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If you have any psychiatrist friends, do them a favor and tell them what I’m about to tell you because they are going to have a field day with this.

Something has happened in advertising. You can see it all around. This need to feel important, to feel that what we do matters, damn it, and if people rank us down there with car salespeople and members of Congress, well, that’s just wrong. After all, don’t those people know how complicated it is, this inventing desire thing? Well, it is! NASA puts a rover down on Mars and everybody’s all “ooooh” and “aaaaaaaah,” but bust your creative guts coming up with a killer Super Bowl spot, and it’s, “Oh, look at that, that was funny, ha ha, pass the nachos.”

So, what do we do? Why, we make up a whole new language of course. Big words. Fancy words. Words that say, hey, look at us. We’re smart. So damn smart, we’ve got brains the size of a boulder.

You can see it all around. This need to feel important, to feel that what we do matters, damn it, and if people rank us down there with car salespeople and members of Congress, well, that’s just wrong.”

Here’s one: humaning. Maybe you’ve heard of it. So, snack giant Mondelēz came to the decision in 2020 that marketing wasn’t at all a good idea when it came to selling Oreos and Philadelphia cream cheese and Toblerone candy bars. Instead, it decided that humaning was a much nobler way of saying, “Here, have a snack.” See what I’m saying? Important.

Here’s one of my favorites: brand archetype. As I said, inventing desire is no simple thing. Not anymore, apparently. It used to be. But somewhere along the way, somebody in this business got the idea that Carl Jung was onto something with his four main archetypes for categorizing the human psyche. But, hey, why stop at four? This is important work, advertising! What do you say we jack that up to twelve? No longer is BMW the ultimate driving machine. It’s the Outlaw. Or is it the Ruler? I feel bad for the clients. They never saw it coming.

Disruption. I love disruption. Love it to death. But when exactly did we decide disruption is something that happens in a test tube instead of at the end of a sorcerer’s wand? Fly on the wall of DDB somewhere back in the Mesozoic: “Here’s an idea. What if we call the car a lemon.” Two creatives sitting around spitballing did that. But hey, did we leave well enough alone? Hell no. Because, you know, test tubes.

Storyscaping. I’m going to guess whoever dreamed this one up isn’t satisfied creating breakthrough advertising when what they really want to be creating are worlds. Which is totally amazing if your name is Martin or Tolkien or Lucas or Le Guin. But here’s the thing: This is advertising. Game of Thrones, it will never be. Bringing a big advertising idea to life is hard enough. But, I know, it sounds so pedestrian at your high school reunion. “Me, um, I make ads.” Better to just say, “I’m a storyscaper.” Definitely important.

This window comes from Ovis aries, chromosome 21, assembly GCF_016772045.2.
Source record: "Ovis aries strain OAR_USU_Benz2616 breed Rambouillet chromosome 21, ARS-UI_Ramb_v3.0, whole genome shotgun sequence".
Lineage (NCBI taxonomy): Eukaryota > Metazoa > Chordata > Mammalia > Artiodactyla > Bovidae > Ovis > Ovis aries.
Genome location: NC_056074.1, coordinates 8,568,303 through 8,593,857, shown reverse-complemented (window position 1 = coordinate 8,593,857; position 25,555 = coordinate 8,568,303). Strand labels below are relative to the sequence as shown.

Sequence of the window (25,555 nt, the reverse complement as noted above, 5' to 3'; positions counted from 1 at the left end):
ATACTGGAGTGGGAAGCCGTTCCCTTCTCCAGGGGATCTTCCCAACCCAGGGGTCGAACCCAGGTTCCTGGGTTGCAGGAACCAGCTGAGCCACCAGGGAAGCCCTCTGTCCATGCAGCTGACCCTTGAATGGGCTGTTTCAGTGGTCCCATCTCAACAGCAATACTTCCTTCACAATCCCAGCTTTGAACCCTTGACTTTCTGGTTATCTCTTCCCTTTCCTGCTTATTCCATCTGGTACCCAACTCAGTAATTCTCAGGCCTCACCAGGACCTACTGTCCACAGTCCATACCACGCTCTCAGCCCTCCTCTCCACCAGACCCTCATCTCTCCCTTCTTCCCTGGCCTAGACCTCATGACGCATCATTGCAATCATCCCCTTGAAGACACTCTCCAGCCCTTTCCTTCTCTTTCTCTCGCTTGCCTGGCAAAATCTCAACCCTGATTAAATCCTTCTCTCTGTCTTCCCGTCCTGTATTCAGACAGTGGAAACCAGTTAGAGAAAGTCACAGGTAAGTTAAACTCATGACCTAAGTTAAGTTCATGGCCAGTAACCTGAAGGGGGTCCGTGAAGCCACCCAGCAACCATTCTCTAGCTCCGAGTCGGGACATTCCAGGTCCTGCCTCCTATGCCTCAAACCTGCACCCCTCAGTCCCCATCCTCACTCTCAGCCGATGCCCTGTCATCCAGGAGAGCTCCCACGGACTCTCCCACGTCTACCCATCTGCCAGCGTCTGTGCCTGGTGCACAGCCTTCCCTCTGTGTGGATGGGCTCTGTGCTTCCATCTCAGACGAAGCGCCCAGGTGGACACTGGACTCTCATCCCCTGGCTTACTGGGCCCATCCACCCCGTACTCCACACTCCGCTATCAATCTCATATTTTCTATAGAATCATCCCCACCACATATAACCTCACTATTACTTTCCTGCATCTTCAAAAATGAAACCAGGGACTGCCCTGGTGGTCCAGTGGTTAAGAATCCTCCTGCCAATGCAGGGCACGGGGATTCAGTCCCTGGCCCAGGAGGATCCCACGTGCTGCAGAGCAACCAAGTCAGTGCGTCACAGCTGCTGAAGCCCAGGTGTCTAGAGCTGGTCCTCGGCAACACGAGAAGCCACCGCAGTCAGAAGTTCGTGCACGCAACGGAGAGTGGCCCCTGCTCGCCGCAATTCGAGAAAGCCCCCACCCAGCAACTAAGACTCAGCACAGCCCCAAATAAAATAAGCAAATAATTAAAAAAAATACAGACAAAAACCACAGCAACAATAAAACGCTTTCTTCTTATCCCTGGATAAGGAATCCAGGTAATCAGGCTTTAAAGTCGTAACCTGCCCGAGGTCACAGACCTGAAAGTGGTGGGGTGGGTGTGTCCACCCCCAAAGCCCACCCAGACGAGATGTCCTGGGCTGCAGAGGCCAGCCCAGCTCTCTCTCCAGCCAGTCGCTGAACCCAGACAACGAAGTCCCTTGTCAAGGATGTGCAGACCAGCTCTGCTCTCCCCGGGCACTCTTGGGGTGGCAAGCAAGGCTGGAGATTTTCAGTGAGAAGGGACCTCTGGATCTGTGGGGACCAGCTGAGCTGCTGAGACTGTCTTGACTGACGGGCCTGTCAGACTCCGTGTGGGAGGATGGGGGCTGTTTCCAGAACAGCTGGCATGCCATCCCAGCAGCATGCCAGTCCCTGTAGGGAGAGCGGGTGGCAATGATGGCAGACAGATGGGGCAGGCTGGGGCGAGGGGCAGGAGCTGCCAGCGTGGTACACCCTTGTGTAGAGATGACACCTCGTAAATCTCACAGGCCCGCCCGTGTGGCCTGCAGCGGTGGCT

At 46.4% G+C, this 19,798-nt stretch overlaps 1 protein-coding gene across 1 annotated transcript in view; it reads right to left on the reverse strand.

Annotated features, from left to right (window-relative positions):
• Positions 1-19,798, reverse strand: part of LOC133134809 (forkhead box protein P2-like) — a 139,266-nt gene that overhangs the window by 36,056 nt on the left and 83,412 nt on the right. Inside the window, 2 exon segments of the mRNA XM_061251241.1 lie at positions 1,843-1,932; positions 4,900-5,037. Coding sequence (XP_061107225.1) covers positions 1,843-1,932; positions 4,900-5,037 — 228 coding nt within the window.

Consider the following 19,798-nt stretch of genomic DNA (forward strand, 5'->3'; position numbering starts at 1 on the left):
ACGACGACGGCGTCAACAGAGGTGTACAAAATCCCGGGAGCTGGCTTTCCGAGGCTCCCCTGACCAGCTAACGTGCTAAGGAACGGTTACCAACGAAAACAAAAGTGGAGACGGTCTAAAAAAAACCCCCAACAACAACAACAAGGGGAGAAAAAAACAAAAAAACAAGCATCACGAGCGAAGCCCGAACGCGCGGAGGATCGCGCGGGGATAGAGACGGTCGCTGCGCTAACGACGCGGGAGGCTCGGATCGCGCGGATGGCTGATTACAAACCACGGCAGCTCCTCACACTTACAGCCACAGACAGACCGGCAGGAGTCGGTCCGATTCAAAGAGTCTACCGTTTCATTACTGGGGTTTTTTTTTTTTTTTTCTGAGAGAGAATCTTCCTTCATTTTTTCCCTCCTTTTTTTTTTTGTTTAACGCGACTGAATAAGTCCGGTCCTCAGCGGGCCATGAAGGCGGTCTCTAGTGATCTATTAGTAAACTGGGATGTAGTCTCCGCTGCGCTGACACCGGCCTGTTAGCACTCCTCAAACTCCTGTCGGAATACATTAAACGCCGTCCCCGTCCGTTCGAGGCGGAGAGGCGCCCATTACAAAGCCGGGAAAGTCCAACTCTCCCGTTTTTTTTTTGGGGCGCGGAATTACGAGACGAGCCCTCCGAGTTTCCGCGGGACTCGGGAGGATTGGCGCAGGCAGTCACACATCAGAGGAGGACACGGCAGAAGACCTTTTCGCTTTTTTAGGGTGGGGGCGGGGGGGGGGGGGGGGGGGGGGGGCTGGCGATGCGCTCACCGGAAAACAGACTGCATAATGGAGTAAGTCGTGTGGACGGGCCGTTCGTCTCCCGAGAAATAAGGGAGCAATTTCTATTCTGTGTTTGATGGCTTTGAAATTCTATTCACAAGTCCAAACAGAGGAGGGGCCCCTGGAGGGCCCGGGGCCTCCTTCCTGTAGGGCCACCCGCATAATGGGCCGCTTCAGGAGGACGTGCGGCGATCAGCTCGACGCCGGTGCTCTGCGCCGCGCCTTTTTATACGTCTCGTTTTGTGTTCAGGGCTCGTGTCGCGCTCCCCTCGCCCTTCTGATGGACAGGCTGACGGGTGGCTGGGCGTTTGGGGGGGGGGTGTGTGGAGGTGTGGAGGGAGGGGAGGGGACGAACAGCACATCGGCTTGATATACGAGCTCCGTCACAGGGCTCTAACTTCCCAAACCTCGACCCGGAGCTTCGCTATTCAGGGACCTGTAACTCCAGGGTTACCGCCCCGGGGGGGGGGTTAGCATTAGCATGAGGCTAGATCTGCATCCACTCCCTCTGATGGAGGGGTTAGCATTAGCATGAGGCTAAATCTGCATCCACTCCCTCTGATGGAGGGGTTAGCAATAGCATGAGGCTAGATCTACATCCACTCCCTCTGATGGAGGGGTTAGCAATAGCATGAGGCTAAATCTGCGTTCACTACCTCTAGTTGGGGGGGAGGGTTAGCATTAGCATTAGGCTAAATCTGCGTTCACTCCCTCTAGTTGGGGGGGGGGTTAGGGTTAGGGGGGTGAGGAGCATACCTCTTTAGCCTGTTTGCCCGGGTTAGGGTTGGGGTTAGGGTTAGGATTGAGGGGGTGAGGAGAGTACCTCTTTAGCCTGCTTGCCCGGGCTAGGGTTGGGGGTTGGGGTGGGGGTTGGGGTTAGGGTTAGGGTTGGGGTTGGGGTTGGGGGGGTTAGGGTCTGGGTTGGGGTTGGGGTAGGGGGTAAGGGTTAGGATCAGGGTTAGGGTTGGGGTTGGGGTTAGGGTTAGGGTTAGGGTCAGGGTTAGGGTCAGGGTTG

Actionable insights. Seriously? This is one of those important-sounding things that are as hollow as a cave but nowhere near as cool. Again with the test tubes. Truly great creative has always been, and will always be, rooted in an idea that comes at a problem from an unexpected angle. It isn’t actionable. It isn’t unactionable. It’s just an idea. If it moves someone to act on it, great. Insights are insights. But if actionable insights impress your dinner guests, who am I to interfere.

And on it goes.

We don’t need to camouflage the work we do, dress it up in gold and satin just so we can feel better about the path we’ve chosen.”

As creatives, we cannot get swept up in this. So what if we never land a rover on Mars? And, yes, OK, maybe we’ll never discover the unified field theory or win the Nobel Prize in economics or broker peace in the Middle East. Maybe the zenith of our careers will come and go with barely a ripple. But why should that diminish us? We know the truth. We don’t need to camouflage the work we do, dress it up in gold and satin just so we can feel better about the path we’ve chosen. No matter how bad it gets out there, no matter how long it might be before everyone around us returns to their senses, we need to be the keepers of the flame of simplicity.

Honestly, I can’t think of anything more important than that. ca

Ernie Schenck (ernieschenckcreative.prosite.com) is a freelance writer, a creative director and a regular contributor to CA’s Advertising column. An Emmy finalist, three-time Kelley nominee and a perennial award winner—the One Show, Clios, D&AD, Emmys and Cannes—Schenck worked on campaigns for some of the most prestigious brands in the world in his roles at Hill Holliday/Boston, Leonard Monahan Saabye and Pagano Schenck & Kay. He lives with his wife and daughter in Jamestown, Rhode Island.
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